Data in the second example is shown in Figure 3a. It was first generated by Claerbout (1990) to test the plane wave destructor operator. At far offsets, data suffers from spatial aliasing. A trace at the offset of 3.5 km is shifted on purpose. In this example, we want to confirm two results: (1)our algorithm can handle data aliased spatially; (2) the spatial resolution of our algorithm is approximately equal to the spatial-sampling interval of data. Figure 3b shows the result of dip-picking. In this figure, we use short line-segments to represent local dips and overlay them on data. We see the line segments follow the dips of events everywhere. This result is superior to that of the plane wave destructor method. The algorithm also picks correctly the steep dips caused by the shifted trace, which proves the high resolution of the algorithm.
Now we use the same data to illustrate three applications of the algorithm. The first one is event-picking. We can connect the short line-segments displayed in Figure 3b to make curves that follow the events. Figure 4a shows the result of the event-picking. This procedure is useful in velocity analysis and seismic data interpretation. The second application is to do moveout corrections. Once events are picked, we can shift the traces to flatten the curves in Figure 4a. This gives us a result shown in Figure 4b. Because the strategy of shifting is to make the traces at far offsets resemble the traces at inner offsets, this algorithm is good for stacking data after moveout corrections.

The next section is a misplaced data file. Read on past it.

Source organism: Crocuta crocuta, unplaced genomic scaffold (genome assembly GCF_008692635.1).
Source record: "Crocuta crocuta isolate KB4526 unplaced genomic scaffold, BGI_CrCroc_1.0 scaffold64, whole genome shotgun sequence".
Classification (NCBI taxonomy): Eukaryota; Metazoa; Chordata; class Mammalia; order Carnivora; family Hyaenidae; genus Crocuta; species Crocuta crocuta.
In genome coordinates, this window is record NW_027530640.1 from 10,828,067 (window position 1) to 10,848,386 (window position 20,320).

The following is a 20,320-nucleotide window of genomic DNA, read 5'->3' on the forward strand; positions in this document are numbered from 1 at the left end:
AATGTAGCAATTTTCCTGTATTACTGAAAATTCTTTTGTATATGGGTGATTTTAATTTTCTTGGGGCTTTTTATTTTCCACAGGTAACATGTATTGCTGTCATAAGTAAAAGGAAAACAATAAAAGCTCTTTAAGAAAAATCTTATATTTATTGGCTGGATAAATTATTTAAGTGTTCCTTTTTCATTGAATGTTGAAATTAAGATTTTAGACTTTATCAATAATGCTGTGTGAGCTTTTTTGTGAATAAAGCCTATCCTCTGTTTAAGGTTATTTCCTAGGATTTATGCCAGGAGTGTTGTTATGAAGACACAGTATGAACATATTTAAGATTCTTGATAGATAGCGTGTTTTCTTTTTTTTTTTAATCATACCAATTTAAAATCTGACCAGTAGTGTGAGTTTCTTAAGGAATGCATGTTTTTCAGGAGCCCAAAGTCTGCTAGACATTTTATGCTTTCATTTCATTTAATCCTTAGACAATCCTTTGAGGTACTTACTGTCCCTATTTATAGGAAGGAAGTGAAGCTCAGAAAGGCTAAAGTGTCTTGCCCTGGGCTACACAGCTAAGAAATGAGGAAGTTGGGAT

The last application is local dip-filtering. The picked time-shift at (t,x) tells us that the data sample matches the data sample u(t,x) best. It also tells us that the dip at this location is .A local dip-filtering can be done by subtracting from u(t,x) whenever the dip at (t,x) is not in the passband. Figures 5a and 5b show the results of a low-pass dip-filter and a high-pass dip-filter. This application would become very interesting if our algorithm is generalized to multiple dip-picking.